The Trevors are direct descendants of a union which took place in 942 between Tudur Trevor, King of Gloucester, and Angharad, daughter of Howel Dda, King of Wales.
However, the family can trace their heritage back to the marriage of Severa, daughter of the Roman Emperor, Maximus, who died in 388 and Gwrtheyrn Gwrtheneu (Vortigen), the 82nd King of Britain.
They are also descendants of Llewellyn the Great, Prince of Wales (1194-1240), and the Kings of Ireland, and the present Prince of Wales inherits his most recent Welsh and Irish blood through the Trevor Family.
The founder of the family fortune during the Middle Ages was Sir Edward Trevor, though the name Trevor became fixed in the time of John Trevor (d 1453).
Sir Edward went to Ireland with Edward Blayney of Gregynog, Montgomeryshire, as a captain in the expedition sent to Ireland after the battle of the Yellow Ford in 1598.
Captain Trevor built on land at Stranmillis and Malone, near Belfast, where he settled some English families.
He married secondly Rose, daughter of the Most Rev James Ussher, Lord Archbishop of Armagh, and acquired an estate in County Down, which he called Rostrevor (a variation of Rose Trevor).
In 1619, he built the present mansion of Brynkinalt in Denbighshire, later enlarged by the 2nd Viscount Dungannon.
Sir Edward died in Ireland in 1642 and was succeeded by his eldest son, John Trevor, who died about 1643.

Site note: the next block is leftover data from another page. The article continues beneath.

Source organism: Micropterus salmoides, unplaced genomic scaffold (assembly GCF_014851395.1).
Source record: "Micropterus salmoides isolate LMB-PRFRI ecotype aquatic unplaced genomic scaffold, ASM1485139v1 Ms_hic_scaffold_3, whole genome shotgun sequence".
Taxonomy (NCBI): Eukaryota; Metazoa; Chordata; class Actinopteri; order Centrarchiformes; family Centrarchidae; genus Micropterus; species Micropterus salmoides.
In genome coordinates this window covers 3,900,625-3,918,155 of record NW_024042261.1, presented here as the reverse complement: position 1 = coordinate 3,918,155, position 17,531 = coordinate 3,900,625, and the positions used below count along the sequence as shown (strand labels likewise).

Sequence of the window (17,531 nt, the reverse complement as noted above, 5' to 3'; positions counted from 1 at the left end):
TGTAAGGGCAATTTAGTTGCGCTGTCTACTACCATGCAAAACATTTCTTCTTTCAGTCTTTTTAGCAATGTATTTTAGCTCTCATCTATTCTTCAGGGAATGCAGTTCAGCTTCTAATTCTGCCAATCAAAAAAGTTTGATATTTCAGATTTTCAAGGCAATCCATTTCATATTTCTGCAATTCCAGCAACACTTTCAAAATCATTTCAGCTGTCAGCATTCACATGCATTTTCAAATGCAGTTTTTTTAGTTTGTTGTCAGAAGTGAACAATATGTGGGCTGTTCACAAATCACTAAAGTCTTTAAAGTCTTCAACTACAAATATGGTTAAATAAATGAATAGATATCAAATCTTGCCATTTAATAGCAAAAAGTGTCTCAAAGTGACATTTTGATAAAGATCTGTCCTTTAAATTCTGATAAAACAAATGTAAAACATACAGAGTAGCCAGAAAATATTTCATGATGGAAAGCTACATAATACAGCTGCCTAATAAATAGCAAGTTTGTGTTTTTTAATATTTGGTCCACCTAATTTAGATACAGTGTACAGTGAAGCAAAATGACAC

Sir Marcus Trevor (1618-70), one of Sir Edward's sons by his second marriage, was later created VISCOUNT DUNGANNON and Baron Trevor, of Rostrevor, County Down, in 1662, by CHARLES II, as a reward of his good services in the Battle of Marston Moor in the county of York, in which battle he encountered Oliver Cromwell and wounded him with his sword.
Lord Dungannon died in 1670 with no heirs, and the title became extinct.
JOHN TREVOR'S SON, Sir John (1638-1717), became Speaker of the House of Commons and Master of the Rolls.
Following the death of his son in 1762, the male line came to an end and the estates passed to his daughter Anne, the sole heiress, who married Michael Hill, of Hillsborough, County Down.
The estates then passed to their second son, Arthur Hill (d 1771) who, on succeeding to the lands in 1763, assumed the surname of Trevor.
Arthur Hill was created VISCOUNT DUNGANNON of the 2nd creation in 1765.
He was MP for Hillsborough, 1715-27; MP for County Down, 1727-65; Sheriff of County Down, 1736; a Privy Counsellor in 1750; Chancellor of the Exchequer [Ireland], 1754-55; Commissioner of Revenue [Ireland], 1755-71.
In 1759, his surname was legally changed to Hill-Trevor by Act of Parliament.
Arthur, 1st Viscount, was succeeded by his grandson,
ARTHUR [Hill-Trevor] (1763-1837), 2nd Viscount, whose son,
ARTHUR (1798-1862), 3rd Viscount, was the last of the male line and, on his death, the Brynkinalt and other estates devolved upon his kinsman,
LORD ARTHUR EDWIN HILL (1819-94), 1st Baron Trevor of Brynkinalt, 3rd son of Arthur, 3rd Marquess of Downshire, and great-grandson of Ann Trevor's elder son, Trevor Hill, 1st Viscount Hillsborough, the viscountcy of Dungannon having become extinct in 1862.
The estate and title then descended in the male to Charles Edwin Hill-Trevor (b 1928), 4th Baron Trevor.
The County Down seat of the Viscounts Dungannon was Belvoir Park at Newtownbreda, near Belfast.
First published in December, 2011. Dungannon arms courtesy of European Heraldry.